Lum v. Stinnett

Annotate this Case

488 P.2d 347 (1971)

James LUM, M.D., Appellant, v. William STINNETT, Respondent.

No. 6220.

Supreme Court of Nevada.

September 3, 1971.

Austin & Thorndal, Las Vegas, for appellant.

Singleton, Beckley, De Lanoy, Jemison & Reid, Las Vegas, for respondent.



This appeal arises from a malpractice action commenced by respondent against three physicians: Dr. Greene, who attended respondent at a hospital emergency room; Dr. Romeo, respondent's "family doctor," who consulted with Greene by telephone, directed that respondent be X-rayed, and thereafter attended him; and appellant Lum, who "read" the X-rays. Respondent's theory was that defendants negligently failed to detect and treat a compression fracture in respondent's spine. Issues dispositive of this appeal concern the propriety and effect of an agreement by which respondent and insurance carriers for Greene and Romeo "settled" their disputes, throwing all responsibility for a $50,000 verdict on appellant Lum.

All parties announced ready for trial on October 29, 1969, and jury selection continued through the morning of October 30; counsel for Greene and Romeo took a major part in choosing the jury, jurors being selected whom appellant's counsel might well have rejected had he known his apparent allies were then negotiating a "settlement" with respondent. By a letter hand-delivered to counsel for Greene and Romeo on October 29, respondent's counsel, with some self-serving recitals, proposed: (1) if the jury awarded nothing or less than $20,000, the insurance carriers for Greene and Romeo were to pay the sum necessary to bring recovery to $20,000; (2) if the verdict exceeded $20,000, respondent would not execute against Greene and Romeo; and (3) respondent would not oppose a motion for directed verdict in favor of Greene and Romeo.[1] On October 30, when jury selection was completed, counsel for Greene and Romeo told appellant's counsel something of this proposal, and that they had decided to accept it. By letter of October 31, counsel for Greene and Romeo did advise respondent's counsel they accepted the proposal, if respondent's counsel agreed not to "oppose a motion made pursuant to N.R.C.P. 41(b) or N.R.C.P. 50(a) at the close of plaintiff's case," to "press forth actively against Dr. Lum," not to settle with him for less than $20,000 without their written consent, and to urge a jury verdict in excess of $20,000. Respondent's counsel approved and signed this counter-proposal.

On November 3, when court reconvened to begin trial, appellant's counsel moved to withdraw and asked a continuance because he could not agree with appellant's insurance carrier on how to meet problems the "settlement" posed to his defense. The motion being denied, a trial ensued, noteworthy aspects of which were as follows.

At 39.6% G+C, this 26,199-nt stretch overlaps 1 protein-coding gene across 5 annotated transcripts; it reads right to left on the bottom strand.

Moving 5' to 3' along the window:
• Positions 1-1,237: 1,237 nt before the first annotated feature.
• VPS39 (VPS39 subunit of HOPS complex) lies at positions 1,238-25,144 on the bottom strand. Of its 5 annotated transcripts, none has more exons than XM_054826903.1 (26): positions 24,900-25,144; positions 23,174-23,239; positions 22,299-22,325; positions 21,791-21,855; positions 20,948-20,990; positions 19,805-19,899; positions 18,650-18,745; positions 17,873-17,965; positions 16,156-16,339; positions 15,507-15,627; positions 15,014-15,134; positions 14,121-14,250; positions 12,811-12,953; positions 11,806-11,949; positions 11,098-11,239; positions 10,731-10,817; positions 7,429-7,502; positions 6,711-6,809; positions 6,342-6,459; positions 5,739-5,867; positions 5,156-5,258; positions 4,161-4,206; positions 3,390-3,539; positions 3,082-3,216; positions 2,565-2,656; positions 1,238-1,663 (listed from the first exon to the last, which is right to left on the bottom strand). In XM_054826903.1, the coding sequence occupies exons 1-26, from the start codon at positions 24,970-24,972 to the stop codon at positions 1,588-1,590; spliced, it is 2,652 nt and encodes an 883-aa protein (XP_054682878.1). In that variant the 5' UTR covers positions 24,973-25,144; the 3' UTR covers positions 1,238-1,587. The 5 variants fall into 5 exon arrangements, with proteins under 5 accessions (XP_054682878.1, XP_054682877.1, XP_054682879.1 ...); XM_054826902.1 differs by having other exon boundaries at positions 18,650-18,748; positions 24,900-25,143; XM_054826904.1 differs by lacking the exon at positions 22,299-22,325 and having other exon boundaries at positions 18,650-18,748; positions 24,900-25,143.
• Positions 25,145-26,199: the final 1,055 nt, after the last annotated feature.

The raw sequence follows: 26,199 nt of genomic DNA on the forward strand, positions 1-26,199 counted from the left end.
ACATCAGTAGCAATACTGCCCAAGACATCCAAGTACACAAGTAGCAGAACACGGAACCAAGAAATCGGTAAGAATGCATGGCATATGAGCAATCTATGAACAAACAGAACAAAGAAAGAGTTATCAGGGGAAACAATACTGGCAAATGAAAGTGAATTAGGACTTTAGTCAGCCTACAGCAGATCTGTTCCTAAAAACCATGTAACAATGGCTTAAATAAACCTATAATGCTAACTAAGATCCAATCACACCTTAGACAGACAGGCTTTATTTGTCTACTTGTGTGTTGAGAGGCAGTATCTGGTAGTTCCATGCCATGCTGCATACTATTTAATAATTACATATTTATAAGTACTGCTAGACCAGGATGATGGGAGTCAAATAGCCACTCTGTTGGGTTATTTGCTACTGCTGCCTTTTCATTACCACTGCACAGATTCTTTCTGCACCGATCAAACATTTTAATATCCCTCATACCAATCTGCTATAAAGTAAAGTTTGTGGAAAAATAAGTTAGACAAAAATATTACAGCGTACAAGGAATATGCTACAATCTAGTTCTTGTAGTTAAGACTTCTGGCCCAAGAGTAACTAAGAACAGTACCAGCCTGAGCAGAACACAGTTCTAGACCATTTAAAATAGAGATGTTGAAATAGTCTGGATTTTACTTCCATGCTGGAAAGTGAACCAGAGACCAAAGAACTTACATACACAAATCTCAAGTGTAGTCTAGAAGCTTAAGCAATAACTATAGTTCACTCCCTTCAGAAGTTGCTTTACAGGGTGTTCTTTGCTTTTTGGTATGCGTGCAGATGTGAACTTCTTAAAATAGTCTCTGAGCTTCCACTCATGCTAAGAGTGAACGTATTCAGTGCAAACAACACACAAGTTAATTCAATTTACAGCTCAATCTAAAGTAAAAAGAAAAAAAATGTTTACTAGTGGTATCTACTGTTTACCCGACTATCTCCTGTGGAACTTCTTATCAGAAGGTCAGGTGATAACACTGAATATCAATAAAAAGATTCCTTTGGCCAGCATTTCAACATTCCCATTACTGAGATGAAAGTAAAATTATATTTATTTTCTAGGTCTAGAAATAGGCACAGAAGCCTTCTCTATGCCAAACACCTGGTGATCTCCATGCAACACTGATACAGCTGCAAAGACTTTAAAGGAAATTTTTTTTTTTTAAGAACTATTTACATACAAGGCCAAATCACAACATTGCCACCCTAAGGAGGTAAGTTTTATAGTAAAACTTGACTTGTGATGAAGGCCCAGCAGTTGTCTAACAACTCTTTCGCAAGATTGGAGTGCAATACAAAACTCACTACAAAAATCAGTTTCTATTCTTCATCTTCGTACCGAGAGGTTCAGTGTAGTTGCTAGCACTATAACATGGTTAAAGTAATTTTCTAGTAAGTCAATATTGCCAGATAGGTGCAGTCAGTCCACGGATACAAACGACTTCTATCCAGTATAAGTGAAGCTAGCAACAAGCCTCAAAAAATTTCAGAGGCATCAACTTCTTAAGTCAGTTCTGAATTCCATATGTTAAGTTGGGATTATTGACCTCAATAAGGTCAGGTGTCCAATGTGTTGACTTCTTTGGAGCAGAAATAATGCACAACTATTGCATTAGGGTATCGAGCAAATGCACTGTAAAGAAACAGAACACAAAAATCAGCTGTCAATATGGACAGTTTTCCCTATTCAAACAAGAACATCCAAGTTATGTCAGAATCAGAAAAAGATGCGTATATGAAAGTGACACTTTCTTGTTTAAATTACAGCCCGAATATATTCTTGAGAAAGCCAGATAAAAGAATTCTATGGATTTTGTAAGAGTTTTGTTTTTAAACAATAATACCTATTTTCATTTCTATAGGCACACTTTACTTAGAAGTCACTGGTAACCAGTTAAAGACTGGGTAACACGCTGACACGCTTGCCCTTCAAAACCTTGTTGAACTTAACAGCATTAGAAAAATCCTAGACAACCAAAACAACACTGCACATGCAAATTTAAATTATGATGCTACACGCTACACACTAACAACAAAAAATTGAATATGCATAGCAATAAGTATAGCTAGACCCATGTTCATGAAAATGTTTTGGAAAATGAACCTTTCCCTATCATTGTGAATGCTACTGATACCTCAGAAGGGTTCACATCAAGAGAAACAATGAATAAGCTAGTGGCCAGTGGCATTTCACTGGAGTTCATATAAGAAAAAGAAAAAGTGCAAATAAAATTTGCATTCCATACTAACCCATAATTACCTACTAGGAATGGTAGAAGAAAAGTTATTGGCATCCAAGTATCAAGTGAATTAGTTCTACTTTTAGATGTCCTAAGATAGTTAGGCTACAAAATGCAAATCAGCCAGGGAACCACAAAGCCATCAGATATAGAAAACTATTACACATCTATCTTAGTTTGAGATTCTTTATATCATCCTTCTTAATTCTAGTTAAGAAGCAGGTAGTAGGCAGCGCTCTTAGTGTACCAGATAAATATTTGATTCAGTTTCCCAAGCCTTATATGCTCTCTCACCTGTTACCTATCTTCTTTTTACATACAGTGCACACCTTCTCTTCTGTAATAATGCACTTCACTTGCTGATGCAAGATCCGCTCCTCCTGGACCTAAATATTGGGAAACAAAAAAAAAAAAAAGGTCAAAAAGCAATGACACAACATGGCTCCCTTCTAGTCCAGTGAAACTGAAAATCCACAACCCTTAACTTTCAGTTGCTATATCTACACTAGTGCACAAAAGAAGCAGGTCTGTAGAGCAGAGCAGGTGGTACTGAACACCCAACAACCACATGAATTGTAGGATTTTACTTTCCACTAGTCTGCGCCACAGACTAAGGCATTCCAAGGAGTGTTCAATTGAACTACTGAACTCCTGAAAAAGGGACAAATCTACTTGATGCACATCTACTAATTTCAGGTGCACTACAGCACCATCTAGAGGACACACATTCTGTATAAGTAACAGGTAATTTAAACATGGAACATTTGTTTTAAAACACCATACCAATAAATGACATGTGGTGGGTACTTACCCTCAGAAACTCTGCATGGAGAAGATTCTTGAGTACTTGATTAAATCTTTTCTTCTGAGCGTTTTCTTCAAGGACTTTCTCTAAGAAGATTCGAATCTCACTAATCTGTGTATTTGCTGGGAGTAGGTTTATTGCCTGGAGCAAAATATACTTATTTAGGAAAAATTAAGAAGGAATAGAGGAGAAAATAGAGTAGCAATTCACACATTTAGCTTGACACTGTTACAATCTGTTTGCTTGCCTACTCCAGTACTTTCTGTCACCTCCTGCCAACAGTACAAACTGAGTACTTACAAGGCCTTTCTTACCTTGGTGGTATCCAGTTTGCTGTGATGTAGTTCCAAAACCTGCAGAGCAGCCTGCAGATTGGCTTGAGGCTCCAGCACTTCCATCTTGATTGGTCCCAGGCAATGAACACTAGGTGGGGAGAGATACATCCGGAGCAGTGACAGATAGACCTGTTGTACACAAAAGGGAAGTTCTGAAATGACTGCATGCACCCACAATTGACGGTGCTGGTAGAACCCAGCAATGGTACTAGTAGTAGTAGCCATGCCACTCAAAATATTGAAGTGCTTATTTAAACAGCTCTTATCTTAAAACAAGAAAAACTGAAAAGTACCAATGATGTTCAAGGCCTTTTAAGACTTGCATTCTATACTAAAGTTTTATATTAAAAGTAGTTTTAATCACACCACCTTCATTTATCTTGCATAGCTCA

First, while Romeo seemed the prime target of respondent's Complaint, respondent's counsel focused on appellant in his opening statement to the jury, displaying apparent candor regarding Greene and Romeo.[2] Greene's counsel then announced he would reserve his opening statement; thus, appellant's counsel could do the same, or hazard being left no way to meet opening *349 statements made later by counsel for the "co-defendants."

Thereafter, though now furthering the interests of Greene, Romeo, and their insurance carriers, respondent's counsel called Greene as an "adverse party," and then opposed full cross-examination by appellant's counsel on the ground his own interrogation was "cross-examination"; he defeated an objection that he was leading Romeo by contending Romeo was an "adverse witness," and led him at will. When respondent's counsel omitted to ask respondent's former employer if respondent had received "tips" as well as wages, Greene's counsel went into this item of special damage on "cross-examination," in a notable departure from his usual nonchalance. In contrast to the placid role played by counsel for appellant's "co-defendants," his own counsel's efforts must have suggested only appellant had cause for concern. This inference can only have been strengthened when, at the close of respondent's case, the court granted 41(b) motions for dismissal of Greene and Romeo, without opposition by respondent's counsel, but over appellant's objection that he would be prejudiced if not similarly dismissed. Appellant's 41(b) motion for dismissal was denied.